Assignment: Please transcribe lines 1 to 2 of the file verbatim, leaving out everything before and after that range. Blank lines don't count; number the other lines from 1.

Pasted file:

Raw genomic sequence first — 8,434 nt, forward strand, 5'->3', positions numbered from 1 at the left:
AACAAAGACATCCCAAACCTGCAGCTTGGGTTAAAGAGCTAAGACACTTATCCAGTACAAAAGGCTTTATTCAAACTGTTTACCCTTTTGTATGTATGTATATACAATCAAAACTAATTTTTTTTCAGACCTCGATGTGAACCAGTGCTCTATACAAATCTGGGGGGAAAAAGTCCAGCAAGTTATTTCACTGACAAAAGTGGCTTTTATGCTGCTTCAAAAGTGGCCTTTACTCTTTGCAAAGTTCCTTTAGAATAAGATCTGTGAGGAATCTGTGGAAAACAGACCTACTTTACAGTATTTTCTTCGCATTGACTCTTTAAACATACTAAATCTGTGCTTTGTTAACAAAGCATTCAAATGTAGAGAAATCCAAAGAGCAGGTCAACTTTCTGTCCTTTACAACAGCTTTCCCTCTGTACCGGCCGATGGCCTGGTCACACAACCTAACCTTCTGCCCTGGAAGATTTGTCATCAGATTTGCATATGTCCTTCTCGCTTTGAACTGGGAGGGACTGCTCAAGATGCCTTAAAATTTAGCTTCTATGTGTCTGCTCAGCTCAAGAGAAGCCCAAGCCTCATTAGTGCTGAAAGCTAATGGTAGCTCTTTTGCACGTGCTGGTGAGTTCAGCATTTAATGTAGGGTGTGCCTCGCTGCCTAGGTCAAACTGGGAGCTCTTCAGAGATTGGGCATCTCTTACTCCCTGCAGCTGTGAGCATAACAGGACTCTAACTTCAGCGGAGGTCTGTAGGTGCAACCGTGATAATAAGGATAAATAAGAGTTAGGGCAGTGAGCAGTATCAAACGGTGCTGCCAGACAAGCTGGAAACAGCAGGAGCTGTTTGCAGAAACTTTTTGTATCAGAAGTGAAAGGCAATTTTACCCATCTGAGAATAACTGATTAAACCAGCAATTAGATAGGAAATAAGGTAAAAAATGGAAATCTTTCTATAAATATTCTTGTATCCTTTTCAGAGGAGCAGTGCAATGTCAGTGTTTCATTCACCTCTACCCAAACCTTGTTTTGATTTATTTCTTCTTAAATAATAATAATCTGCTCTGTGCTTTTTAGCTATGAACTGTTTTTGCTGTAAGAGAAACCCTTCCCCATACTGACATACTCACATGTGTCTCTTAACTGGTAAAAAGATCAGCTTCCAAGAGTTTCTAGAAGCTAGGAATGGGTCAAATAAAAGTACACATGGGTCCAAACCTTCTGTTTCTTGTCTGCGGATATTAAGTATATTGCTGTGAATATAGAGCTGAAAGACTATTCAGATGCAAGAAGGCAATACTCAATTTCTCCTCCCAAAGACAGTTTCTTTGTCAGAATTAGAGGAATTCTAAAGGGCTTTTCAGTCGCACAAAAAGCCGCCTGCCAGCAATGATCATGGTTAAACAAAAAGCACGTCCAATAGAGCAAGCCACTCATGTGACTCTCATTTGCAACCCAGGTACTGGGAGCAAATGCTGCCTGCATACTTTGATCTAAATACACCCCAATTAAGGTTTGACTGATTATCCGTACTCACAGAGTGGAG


Raw genomic sequence first — 8,434 nt, forward strand, 5'->3', positions numbered from 1 at the left:
AACAAAGACATCCCAAACCTGCAGCTTGGGTTAAAGAGCTAAGACACTTATCCAGTACAAAAGGCTTTATTCAAACTGTTTACCCTTTTGTATGTATGTATATACAATCAAAACTAATTTTTTTTCAGACCTCGATGTGAACCAGTGCTCTATACAAATCTGGGGGGAAAAAGTCCAGCAAGTTATTTCACTGACAAAAGTGGCTTTTATGCTGCTTCAAAAGTGGCCTTTACTCTTTGCAAAGTTCCTTTAGAATAAGATCTGTGAGGAATCTGTGGAAAACAGACCTACTTTACAGTATTTTCTTCGCATTGACTCTTTAAACATACTAAATCTGTGCTTTGTTAACAAAGCATTCAAATGTAGAGAAATCCAAAGAGCAGGTCAACTTTCTGTCCTTTACAACAGCTTTCCCTCTGTACCGGCCGATGGCCTGGTCACACAACCTAACCTTCTGCCCTGGAAGATTTGTCATCAGATTTGCATATGTCCTTCTCGCTTTGAACTGGGAGGGACTGCTCAAGATGCCTTAAAATTTAGCTTCTATGTGTCTGCTCAGCTCAAGAGAAGCCCAAGCCTCATTAGTGCTGAAAGCTAATGGTAGCTCTTTTGCACGTGCTGGTGAGTTCAGCATTTAATGTAGGGTGTGCCTCGCTGCCTAGGTCAAACTGGGAGCTCTTCAGAGATTGGGCATCTCTTACTCCCTGCAGCTGTGAGCATAACAGGACTCTAACTTCAGCGGAGGTCTGTAGGTGCAACCGTGATAATAAGGATAAATAAGAGTTAGGGCAGTGAGCAGTATCAAACGGTGCTGCCAGACAAGCTGGAAACAGCAGGAGCTGTTTGCAGAAACTTTTTGTATCAGAAGTGAAAGGCAATTTTACCCATCTGAGAATAACTGATTAAACCAGCAATTAGATAGGAAATAAGGTAAAAAATGGAAATCTTTCTATAAATATTCTTGTATCCTTTTCAGAGGAGCAGTGCAATGTCAGTGTTTCATTCACCTCTACCCAAACCTTGTTTTGATTTATTTCTTCTTAAATAATAATAATCTGCTCTGTGCTTTTTAGCTATGAACTGTTTTTGCTGTAAGAGAAACCCTTCCCCATACTGACATACTCACATGTGTCTCTTAACTGGTAAAAAGATCAGCTTCCAAGAGTTTCTAGAAGCTAGGAATGGGTCAAATAAAAGTACACATGGGTCCAAACCTTCTGTTTCTTGTCTGCGGATATTAAGTATATTGCTGTGAATATAGAGCTGAAAGACTATTCAGATGCAAGAAGGCAATACTCAATTTCTCCTCCCAAAGACAGTTTCTTTGTCAGAATTAGAGGAATTCTAAAGGGCTTTTCAGTCGCACAAAAAGCCGCCTGCCAGCAATGATCATGGTTAAACAAAAAGCACGTCCAATAGAGCAAGCCACTCATGTGACTCTCATTTGCAACCCAGGTACTGGGAGCAAATGCTGCCTGCATACTTTGATCTAAATACACCCCAATTAAGGTTTGACTGATTATCCGTACTCACAGAGTGGAG